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Review
. 2015 Nov 26;3:74.
doi: 10.3389/fcell.2015.00074. eCollection 2015.

The Ran Pathway in Drosophila Melanogaster Mitosis

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Free PMC article
Review

The Ran Pathway in Drosophila Melanogaster Mitosis

Jack W C Chen et al. Front Cell Dev Biol. .
Free PMC article

Abstract

Over the last two decades, the small GTPase Ran has emerged as a central regulator of both mitosis and meiosis, particularly in the generation, maintenance, and regulation of the microtubule (MT)-based bipolar spindle. Ran-regulated pathways in mitosis bear many similarities to the well-characterized functions of Ran in nuclear transport and, as with transport, the majority of these mitotic effects are mediated through affecting the physical interaction between karyopherins and Spindle Assembly Factors (SAFs)-a loose term describing proteins or protein complexes involved in spindle assembly through promoting nucleation, stabilization, and/or depolymerization of MTs, through anchoring MTs to specific structures such as centrosomes, chromatin or kinetochores, or through sliding MTs along each other to generate the force required to achieve bipolarity. As such, the Ran-mediated pathway represents a crucial functional module within the wider spindle assembly landscape. Research into mitosis using the model organism Drosophila melanogaster has contributed substantially to our understanding of centrosome and spindle function. However, in comparison to mammalian systems, very little is known about the contribution of Ran-mediated pathways in Drosophila mitosis. This article sets out to summarize our understanding of the roles of the Ran pathway components in Drosophila mitosis, focusing on the syncytial blastoderm embryo, arguing that it can provide important insights into the conserved functions on Ran during spindle formation.

Keywords: Drosophila melanogaster; RanGTP; microtubules; mitosis; mitotic spindle.

Figures

Figure 1
Figure 1
The role of Ran in mitosis. (A) The Drosophila syncytial embryo as a tool for understanding mitosis. In the Drosophila early embryo, the first 13 rounds of mitosis occur rapidly and take place in a shared cytoplasm. Unlike vertebrate cells, which undergo open mitosis and disassemble the nuclear envelope during mitosis, Drosophila undergoes semi-open mitosis, only disassembling the nuclear envelope at the spindle poles. Red, centrosomes; green, MTs; blue, chromosomes. In both vertebrates and Drosophila, Ran.GTP is generated in the vicinity of the chromatin, resulting in a gradient (shown in gray), which is strongest around the chromosomes and weakest at the poles and cortex. (B) Ran mediates mitotic functions via release of Spindle Assembly Factors (SAFs). During mitosis, Ran.GTP is generated around the chromosomes by the chromatin-bound RanGEF RCC1, facilitating the release of SAFs, which are otherwise sequestered by Importins (Imp-β/Imp-α). SAFs have critical roles in, amongst other things, MT anchoring to the kinetochores and centrosomes, in spindle growth from the chromatin, in MT bundling and stabilization, and in anchoring of astral MTs to the cell cortex.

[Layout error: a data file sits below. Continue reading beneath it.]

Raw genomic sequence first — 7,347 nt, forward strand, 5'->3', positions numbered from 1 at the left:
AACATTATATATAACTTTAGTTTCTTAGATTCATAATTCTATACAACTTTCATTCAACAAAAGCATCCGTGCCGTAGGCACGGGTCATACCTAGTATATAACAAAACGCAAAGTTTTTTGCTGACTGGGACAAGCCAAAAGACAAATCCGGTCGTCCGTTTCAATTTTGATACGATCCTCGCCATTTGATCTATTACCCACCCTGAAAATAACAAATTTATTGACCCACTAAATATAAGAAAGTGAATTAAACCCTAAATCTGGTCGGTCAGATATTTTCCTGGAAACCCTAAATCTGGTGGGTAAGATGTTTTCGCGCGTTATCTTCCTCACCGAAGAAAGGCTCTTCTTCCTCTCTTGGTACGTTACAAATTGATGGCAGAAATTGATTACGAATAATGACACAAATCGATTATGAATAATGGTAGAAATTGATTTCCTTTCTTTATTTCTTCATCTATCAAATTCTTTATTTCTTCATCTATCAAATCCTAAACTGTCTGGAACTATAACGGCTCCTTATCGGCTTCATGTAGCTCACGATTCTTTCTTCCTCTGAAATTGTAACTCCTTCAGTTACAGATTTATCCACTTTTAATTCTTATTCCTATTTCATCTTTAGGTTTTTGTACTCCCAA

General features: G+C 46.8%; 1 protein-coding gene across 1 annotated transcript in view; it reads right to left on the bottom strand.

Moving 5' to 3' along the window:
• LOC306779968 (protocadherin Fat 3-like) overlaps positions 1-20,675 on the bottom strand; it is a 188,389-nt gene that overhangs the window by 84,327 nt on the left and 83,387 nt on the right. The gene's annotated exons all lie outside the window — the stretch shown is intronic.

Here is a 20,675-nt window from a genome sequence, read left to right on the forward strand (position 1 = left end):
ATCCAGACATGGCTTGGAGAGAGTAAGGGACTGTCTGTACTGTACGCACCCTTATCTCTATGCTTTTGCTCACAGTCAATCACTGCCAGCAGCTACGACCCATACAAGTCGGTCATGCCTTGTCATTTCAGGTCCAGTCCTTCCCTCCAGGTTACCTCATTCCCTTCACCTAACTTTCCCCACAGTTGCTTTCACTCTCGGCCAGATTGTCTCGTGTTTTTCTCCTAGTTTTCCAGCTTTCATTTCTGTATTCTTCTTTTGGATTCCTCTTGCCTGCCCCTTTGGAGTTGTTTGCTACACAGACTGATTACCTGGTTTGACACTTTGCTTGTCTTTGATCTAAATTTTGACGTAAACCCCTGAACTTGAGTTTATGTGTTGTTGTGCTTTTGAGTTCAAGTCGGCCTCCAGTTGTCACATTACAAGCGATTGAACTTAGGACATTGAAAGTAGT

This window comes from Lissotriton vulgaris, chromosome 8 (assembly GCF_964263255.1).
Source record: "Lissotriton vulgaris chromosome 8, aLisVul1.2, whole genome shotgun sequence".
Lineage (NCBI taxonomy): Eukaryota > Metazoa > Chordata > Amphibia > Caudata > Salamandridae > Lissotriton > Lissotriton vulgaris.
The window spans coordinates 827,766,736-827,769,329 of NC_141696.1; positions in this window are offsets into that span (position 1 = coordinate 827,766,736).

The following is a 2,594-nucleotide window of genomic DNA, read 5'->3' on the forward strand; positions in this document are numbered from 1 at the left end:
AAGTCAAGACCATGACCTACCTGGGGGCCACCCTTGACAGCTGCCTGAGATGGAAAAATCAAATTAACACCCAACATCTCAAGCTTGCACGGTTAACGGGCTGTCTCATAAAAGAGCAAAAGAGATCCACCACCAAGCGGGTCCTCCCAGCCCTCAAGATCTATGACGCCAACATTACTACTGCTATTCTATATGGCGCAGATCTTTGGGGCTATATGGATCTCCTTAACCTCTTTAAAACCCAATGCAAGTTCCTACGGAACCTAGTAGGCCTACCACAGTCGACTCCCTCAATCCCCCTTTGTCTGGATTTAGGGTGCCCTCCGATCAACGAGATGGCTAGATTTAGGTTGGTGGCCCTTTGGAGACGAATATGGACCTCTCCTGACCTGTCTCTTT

Figure 2
Figure 2
The nuclear transport cycle. During nuclear import, Importins in the cytoplasm recognize and bind to the Nuclear Localization Signal (NLS) of a target protein. The complex of cargo plus the Importin α/β dimer docks at the cytoplasmic side of the nuclear pore and is transported into the nucleus. Subsequently, Ran.GTP in the nucleus binds to Importin β, resulting in disassembly of the complex and releasing the cargo into the nuclear space. Importin α is then recycled back to the cytosol by the Exportin Cellular Apoptosis Susceptibility (Cas) protein via normal Ran-dependent export pathways (Kutay et al., ; Tekotte et al., 2002), while the Importin β/Ran.GTP complex is transported separately (Kose et al., 1999). Upon reaching the cytosolic side of the nuclear envelope, Ran.GTPase Activating Protein 1 (RanGAP1) and Ran Binding Proteins (RanBPs) stimulate Ran-dependent GTP hydrolysis, causing release of Importin β from Ran (Kutay et al., ; Lounsbury and Macara, ; Seewald et al., 2003). RanGAP1 is unable to directly affect Ran.GTP complexed with either importins or exportins, and instead acts via one of several Ran binding proteins (RanBPs) (Bischoff and Görlich, ; Floer et al., ; Kutay et al., ; Lounsbury and Macara, 1997). Nuclear export follows a similar process; Exportins such as chromosome region maintenance 1 (Crm1) recognize and bind to Nuclear Export Signals (NESs) on target proteins. Exportin, Ran.GTP, and cargo form a complex which passes out of the nucleus through the nuclear pore and, as described above (not shown) (Fornerod and Ohno, ; Kuersten et al., 2002). Cytosolic Ran.GDP is transported into the nucleus, where the chromatin-bound Ran guanine exchange factor (RanGEF) RCC1 re-generates a pool of Ran.GTP (Ohtsubo et al., ; Bischoff and Ponstingl, ; Klebe et al., 1995). Thus, the spatial restriction of RanGAP1, RanBPs, and RCC1 results in a large cytoplasmic pool of Ran.GDP and a large nuclear pool of Ran.GTP (Bischoff et al., ; Klebe et al., 1995).

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